Modern Monetary Theory, a bad number


THEIR VIEW

By Joseph J. Minarik - Guest Columnist



Some valuable advice was given to me when I began talking to policymakers almost 40 years ago: Elected officials have flytrap minds. Never put in a number that might turn out to be wrong, because you will never be able to pull that number out again — especially if it is convenient to what they want to do.

Fast forward to today. The federal government’s financial standing has already been eroded by one outbreak of ideological “science,” namely the “Laffer curve” that preaches that reducing tax rates increases tax revenues. Three cuts in tax rates have reduced the federal government’s revenues (in absolute terms, and also well below what they would have been otherwise). The last of these tax cuts, in 2017, has reduced federal income tax revenues despite continued economic growth, and the nation’s rising debt burden is now its largest since the massive borrowing required by World War II.

Just in time comes our next scientific breakthrough: modern monetary theory (MMT). Like the Laffer curve, MMT rests on simplistic observations that have just enough truth to take in those who need to believe.

Believers in MMT see crying societal needs: man-made climate change, insufficient access to health care and higher education, and low wages, to cite a few. By common reckoning, government lacks the resources to address all of those needs immediately. MMT solves that problem with a simple and (literally) true observation: The federal government can just print the money. Perhaps the anthem of MMT is this one sentence: “Anything that is technically feasible is financially affordable.” And that is what willing policymakers choose to hear: Anything. Without limit. It is so convenient — “too good to check.” Arthur Laffer would be proud.

But the MMT theorists don’t really mean “anything.” In their more guarded moments, they say, a bit more carefully, that “the relevant constraint upon spending is not some non-existent ‘fundraising constraint,’ but ‘the inflation constraint,’ also known as ‘the resource constraint.’”

In other words, policymakers need not worry about some mythical deficit bogeyman, but there are still limits to sustainable public spending: Policymakers must stop at the point where society’s productive capacity is fully utilized. At that point, further public-spending demands can be fulfilled only by bidding away society’s scarce resources from private spending — at progressively higher prices, resulting in inflation.

You might have thought that the Federal Reserve already targets “full employment” — maximum output at reasonably stable prices. After all, the unemployment rate is bouncing at 4 percent or lower. But to MMT adherents, the Federal Reserve and all other inflation “Chicken Littles” are and forever have been totally wrong. There has not been rapid inflation for 20 years or so. Therefore, there never will be inflation again. The MMT-justified spending programs will elicit massive new production; forget about the low unemployment rate, the resources will come from somewhere. So, again, “Anything that is technically feasible is financially affordable.”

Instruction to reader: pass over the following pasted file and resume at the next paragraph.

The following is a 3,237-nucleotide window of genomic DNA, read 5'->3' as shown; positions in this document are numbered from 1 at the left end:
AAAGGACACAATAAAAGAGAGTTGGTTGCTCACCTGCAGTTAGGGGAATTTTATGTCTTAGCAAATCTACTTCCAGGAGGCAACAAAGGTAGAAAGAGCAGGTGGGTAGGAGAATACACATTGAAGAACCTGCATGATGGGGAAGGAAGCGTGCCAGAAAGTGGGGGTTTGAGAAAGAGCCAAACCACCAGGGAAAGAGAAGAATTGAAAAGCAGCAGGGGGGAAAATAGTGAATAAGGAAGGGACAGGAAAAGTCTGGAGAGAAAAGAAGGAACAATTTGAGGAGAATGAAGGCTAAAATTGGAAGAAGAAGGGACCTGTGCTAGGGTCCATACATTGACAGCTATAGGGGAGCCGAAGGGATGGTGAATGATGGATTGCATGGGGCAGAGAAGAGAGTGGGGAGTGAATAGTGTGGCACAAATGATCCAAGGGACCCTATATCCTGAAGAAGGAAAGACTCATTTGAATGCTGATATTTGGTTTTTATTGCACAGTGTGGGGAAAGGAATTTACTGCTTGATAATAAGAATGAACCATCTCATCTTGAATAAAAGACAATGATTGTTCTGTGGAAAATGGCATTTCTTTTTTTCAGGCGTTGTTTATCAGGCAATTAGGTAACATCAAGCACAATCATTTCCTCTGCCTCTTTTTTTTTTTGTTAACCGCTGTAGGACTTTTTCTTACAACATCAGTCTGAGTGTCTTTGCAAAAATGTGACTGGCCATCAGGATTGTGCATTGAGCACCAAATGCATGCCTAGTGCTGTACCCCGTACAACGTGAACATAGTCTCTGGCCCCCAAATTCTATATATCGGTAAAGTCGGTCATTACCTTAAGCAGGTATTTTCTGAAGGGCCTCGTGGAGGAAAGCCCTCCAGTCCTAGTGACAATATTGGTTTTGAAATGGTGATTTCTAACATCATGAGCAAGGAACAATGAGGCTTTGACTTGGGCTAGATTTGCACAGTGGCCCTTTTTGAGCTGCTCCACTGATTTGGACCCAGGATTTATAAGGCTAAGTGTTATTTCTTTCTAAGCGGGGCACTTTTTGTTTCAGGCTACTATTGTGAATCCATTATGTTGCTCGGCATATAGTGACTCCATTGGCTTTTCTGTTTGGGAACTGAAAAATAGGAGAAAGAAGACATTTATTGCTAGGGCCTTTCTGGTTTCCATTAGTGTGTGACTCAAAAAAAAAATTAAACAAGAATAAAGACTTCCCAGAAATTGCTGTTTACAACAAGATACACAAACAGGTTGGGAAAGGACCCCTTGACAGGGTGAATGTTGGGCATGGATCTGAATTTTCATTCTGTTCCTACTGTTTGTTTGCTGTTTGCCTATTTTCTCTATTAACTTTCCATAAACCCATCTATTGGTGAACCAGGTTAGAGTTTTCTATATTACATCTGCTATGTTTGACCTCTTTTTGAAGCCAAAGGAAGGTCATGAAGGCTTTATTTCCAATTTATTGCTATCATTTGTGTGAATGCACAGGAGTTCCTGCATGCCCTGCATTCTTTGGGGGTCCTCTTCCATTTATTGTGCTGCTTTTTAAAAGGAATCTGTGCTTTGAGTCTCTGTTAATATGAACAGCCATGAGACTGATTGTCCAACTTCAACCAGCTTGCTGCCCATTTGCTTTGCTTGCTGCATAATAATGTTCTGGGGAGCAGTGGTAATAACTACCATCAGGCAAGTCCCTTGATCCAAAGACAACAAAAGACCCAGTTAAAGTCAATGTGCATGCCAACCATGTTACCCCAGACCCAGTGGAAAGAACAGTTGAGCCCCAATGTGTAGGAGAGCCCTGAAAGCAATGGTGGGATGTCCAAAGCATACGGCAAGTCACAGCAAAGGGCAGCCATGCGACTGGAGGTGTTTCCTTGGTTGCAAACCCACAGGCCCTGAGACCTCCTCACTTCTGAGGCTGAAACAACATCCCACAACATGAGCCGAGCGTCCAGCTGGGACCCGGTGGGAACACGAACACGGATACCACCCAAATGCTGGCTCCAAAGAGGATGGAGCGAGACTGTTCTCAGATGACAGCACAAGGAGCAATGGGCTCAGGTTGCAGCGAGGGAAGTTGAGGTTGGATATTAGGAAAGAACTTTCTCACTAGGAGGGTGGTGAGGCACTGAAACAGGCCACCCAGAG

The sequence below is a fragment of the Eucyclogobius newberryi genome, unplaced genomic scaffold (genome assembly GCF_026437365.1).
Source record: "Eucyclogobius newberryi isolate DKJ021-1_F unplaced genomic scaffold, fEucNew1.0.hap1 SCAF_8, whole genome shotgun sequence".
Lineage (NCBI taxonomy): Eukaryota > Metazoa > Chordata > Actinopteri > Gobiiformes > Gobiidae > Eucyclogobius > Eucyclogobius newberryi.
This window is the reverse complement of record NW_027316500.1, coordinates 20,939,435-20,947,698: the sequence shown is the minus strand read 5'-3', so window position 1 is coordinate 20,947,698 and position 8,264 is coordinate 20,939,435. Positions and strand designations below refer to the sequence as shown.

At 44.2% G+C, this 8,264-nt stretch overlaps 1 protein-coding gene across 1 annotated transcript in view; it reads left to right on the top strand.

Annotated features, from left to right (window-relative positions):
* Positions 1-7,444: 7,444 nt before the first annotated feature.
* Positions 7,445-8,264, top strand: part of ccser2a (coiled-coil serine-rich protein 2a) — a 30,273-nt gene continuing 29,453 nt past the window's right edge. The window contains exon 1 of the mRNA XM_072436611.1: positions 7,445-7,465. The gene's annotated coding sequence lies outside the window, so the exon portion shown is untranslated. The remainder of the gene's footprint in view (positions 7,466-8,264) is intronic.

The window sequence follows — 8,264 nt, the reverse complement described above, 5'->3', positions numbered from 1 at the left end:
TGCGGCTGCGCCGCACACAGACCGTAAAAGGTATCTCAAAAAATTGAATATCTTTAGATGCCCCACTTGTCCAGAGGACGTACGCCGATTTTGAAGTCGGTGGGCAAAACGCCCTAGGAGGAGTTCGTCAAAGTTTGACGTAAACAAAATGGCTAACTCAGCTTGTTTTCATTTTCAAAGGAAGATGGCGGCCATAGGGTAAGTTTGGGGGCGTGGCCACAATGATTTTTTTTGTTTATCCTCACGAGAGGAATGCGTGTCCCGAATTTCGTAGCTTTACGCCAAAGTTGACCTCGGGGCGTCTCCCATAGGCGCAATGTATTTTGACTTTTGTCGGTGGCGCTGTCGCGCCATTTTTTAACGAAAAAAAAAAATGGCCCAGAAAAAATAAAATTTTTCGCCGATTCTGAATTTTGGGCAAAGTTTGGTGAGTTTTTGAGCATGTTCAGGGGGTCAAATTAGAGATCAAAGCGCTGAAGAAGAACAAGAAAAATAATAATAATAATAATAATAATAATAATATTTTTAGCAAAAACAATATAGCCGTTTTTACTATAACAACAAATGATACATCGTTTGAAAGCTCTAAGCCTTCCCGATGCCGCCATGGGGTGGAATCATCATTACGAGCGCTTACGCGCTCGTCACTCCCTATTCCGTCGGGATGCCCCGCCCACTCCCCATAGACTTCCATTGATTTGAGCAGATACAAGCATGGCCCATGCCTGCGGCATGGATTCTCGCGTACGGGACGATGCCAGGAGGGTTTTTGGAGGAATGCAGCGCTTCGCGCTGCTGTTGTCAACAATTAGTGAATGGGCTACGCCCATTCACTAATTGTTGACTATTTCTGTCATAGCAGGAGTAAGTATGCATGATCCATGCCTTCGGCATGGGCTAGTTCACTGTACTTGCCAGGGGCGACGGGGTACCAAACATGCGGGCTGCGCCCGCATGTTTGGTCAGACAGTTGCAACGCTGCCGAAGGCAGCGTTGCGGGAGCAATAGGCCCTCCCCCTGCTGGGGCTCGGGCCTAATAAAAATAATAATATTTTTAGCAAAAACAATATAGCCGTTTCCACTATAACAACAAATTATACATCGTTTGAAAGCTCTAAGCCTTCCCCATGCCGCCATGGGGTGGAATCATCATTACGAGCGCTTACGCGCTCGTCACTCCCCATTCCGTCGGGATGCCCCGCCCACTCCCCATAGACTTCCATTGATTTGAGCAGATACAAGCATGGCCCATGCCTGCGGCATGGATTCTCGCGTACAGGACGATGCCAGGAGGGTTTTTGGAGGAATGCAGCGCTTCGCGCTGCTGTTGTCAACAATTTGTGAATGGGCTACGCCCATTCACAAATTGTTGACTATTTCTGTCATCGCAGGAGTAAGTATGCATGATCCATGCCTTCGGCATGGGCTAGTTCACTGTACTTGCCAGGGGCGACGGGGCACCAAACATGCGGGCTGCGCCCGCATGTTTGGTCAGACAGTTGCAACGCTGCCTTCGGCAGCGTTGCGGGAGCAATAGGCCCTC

Consider two things: The United States has enjoyed past periods of price stability, followed by periods of inflation. In the late 1950s and early-to-mid 1960s, the inflation rate was low. A president tried to buy “guns and butter” — a war, and a “Great Society” — at the same time. That, plus other bad news, and by the mid-to-late 1970s inflation was in double digits. Modern monetary theory would have smiled on the spending of the 1960s.

And wringing that inflation out of the economy was incredibly costly. The very people whom MMT advocates want to help were squeezed by what was called “the Great Recession” in the early 1980s.

Put it all together: Our economy is very close to its “resource constraint” today. Yes, inflation is low. But it always is before it rises. And once inflation begins, slowing it is hard and painful. MMT is the perfect theory for the video game generation, which never saw the 1960s economic miscalculations so much like what MMT advocates today, and apparently believes that such mistakes can be reversed painlessly by just hitting the reset button.

MMT has given inexperienced and economically uninformed policymakers a bad number: infinity. And those policymakers have seized upon it. However worthy the goal, the consequences could be catastrophic.

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THEIR VIEW

By Joseph J. Minarik

Guest Columnist

Joseph J. Minarik is senior vice president and director of research at the Committee for Economic Development. He is co-author of “Sustaining Capitalism: Bipartisan Solutions to Restore Trust & Prosperity.” He wrote this for InsideSources.com.

Joseph J. Minarik is senior vice president and director of research at the Committee for Economic Development. He is co-author of “Sustaining Capitalism: Bipartisan Solutions to Restore Trust & Prosperity.” He wrote this for InsideSources.com.